What Is Vasculitis?
Vasculitis is an inflammation of the blood vessels in the
body. In vasculitis, the body’s immune system mistakenly
attacks the body’s own blood vessels, causing them to become
inflamed. Inflammation can damage the blood vessels and lead
to a number of serious complications.
affect any of the body’s blood vessels. These include
arteries, veins, and capillaries. Arteries are vessels that
carry blood from the heart to the body’s organs, veins are
the vessels that carry blood back to the heart, and
capillaries are the tiny blood vessels that connect the
small arteries and veins.
When a blood vessel becomes inflamed, it can:
Narrow, making it more difficult for blood to get
- Close off completely so that blood
can’t get through at all (occlusion)
- In rare
cases, stretch and weaken so much that it bulges
(aneurysm) and may possibly burst (aneurysm rupture)
Figure A shows a normal artery with normal blood flow (the
inset image shows a cross-section of the normal artery).
Figure B shows an artery narrowed due to inflammation in the
arterial wall, causing decreased blood flow (the inset image
shows a cross-section of the inflamed artery). Figure C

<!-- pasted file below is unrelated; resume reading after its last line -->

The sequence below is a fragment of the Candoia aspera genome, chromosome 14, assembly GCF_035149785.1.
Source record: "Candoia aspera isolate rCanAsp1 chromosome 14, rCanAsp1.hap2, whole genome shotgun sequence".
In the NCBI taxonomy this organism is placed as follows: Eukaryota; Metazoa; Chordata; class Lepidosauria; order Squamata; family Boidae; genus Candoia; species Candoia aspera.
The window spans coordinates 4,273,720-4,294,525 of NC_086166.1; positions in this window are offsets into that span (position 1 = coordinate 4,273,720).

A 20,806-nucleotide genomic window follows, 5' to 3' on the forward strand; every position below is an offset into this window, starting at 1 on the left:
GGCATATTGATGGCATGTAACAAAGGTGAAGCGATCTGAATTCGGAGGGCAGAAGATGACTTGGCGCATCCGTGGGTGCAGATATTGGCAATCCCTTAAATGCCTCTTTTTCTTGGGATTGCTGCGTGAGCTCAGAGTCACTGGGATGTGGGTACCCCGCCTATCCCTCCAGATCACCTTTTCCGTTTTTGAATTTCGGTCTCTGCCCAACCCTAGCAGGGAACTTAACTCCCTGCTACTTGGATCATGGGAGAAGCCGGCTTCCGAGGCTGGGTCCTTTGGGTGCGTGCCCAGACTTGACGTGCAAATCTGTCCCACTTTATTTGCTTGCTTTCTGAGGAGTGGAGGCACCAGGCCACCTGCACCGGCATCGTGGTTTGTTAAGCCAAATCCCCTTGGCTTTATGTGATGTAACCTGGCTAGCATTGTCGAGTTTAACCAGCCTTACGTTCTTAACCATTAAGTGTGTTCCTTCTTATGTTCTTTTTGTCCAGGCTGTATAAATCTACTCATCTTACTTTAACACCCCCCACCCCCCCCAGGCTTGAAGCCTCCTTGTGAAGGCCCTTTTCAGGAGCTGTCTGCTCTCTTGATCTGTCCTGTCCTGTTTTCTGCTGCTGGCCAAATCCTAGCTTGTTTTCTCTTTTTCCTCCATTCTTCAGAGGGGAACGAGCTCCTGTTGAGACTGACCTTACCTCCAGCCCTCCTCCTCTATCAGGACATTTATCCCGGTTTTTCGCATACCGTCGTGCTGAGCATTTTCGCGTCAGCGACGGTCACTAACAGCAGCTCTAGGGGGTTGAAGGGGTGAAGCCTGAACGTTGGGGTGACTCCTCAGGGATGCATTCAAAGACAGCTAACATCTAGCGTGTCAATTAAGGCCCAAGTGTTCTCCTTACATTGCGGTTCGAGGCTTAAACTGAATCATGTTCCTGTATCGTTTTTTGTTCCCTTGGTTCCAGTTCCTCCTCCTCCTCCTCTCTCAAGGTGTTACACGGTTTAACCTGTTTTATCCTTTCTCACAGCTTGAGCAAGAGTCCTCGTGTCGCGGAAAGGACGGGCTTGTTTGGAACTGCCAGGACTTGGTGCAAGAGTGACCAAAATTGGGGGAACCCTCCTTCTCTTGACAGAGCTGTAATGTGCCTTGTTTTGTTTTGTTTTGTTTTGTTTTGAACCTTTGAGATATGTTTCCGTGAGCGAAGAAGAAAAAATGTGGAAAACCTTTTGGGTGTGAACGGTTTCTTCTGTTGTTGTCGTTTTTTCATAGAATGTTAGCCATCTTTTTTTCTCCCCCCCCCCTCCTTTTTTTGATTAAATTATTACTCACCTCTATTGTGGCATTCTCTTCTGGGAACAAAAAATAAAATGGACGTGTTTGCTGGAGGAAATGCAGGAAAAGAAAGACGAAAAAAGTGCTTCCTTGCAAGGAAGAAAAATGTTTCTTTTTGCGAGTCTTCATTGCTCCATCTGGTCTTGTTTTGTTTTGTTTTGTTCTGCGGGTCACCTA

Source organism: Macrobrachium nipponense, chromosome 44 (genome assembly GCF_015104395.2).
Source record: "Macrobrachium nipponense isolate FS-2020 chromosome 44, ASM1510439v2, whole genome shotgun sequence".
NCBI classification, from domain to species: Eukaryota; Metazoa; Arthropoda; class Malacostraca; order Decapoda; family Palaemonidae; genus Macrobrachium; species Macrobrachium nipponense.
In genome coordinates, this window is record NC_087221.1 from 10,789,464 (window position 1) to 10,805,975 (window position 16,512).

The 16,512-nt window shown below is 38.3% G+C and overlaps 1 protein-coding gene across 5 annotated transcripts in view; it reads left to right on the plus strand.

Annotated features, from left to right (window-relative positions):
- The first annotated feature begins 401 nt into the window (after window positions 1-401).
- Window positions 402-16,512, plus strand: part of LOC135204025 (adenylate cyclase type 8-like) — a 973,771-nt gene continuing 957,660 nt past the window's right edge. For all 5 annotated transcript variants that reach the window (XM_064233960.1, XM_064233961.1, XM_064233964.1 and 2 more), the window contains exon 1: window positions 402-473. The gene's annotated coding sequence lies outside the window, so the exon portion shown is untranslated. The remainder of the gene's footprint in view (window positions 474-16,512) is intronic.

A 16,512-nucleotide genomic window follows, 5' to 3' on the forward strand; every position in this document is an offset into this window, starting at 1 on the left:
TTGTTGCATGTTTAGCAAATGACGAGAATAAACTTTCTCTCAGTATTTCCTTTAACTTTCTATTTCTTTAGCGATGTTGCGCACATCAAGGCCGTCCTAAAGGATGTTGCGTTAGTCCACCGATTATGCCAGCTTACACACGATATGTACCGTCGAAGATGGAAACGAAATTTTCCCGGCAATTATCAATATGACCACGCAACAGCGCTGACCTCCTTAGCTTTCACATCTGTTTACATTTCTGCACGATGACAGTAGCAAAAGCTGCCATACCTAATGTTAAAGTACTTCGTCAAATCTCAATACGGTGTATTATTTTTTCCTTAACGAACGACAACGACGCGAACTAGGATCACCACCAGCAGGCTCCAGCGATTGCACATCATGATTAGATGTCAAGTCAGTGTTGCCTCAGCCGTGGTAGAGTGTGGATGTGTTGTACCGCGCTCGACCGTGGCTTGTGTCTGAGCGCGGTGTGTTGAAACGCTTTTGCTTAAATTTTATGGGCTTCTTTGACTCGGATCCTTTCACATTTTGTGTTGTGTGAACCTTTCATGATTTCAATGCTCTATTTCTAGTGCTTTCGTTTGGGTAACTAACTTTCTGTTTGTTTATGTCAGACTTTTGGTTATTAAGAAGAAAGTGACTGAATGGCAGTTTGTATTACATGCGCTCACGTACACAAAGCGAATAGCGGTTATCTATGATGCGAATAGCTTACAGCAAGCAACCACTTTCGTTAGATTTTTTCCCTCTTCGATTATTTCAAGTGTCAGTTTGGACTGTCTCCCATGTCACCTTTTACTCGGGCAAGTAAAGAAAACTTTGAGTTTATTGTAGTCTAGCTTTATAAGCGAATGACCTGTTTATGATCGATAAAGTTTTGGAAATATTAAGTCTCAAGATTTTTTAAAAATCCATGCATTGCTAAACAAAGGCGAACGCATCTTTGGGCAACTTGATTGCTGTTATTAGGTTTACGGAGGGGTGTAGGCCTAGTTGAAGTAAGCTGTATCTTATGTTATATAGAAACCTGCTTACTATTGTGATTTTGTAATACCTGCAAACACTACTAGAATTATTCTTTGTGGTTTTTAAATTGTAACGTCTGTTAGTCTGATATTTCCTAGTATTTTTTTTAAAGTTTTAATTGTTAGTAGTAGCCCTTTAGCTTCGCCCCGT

shows a totally occluded (blocked) artery due to
inflammation and scarring in the arterial wall (the inset
image shows a cross-section of the block artery). Figure D
shows an artery containing an aneurysm.
disruption in blood flow from inflammation can damage the
body’s organs. Specific signs and symptoms depend on which
organ has been damaged and the extent of the damage. Typical
signs and symptoms of inflammation (fever, swelling, and a
general sense of feeling ill) are common among people with
The outlook for people
who have vasculitis varies depending on both the type and
severity of the vasculitis. The course of a case of
vasculitis can be hard to predict. Treatment is often very
effective if vasculitis is diagnosed and treated early.
Vasculitis may disappear or go into a period of remission.
In some cases, it may be a chronic problem, requiring
ongoing treatment, or it may come back (“flare”) after a
period of remission. In more severe cases, treatment may not
help, and vasculitis can lead to disability or even death.
Much is still unknown about vasculitis. There are many
different types of vasculitis, but overall it is a fairly
rare condition in the general population. Additional
research is needed to learn more about the various types of
vasculitis and their causes, treatments, and remission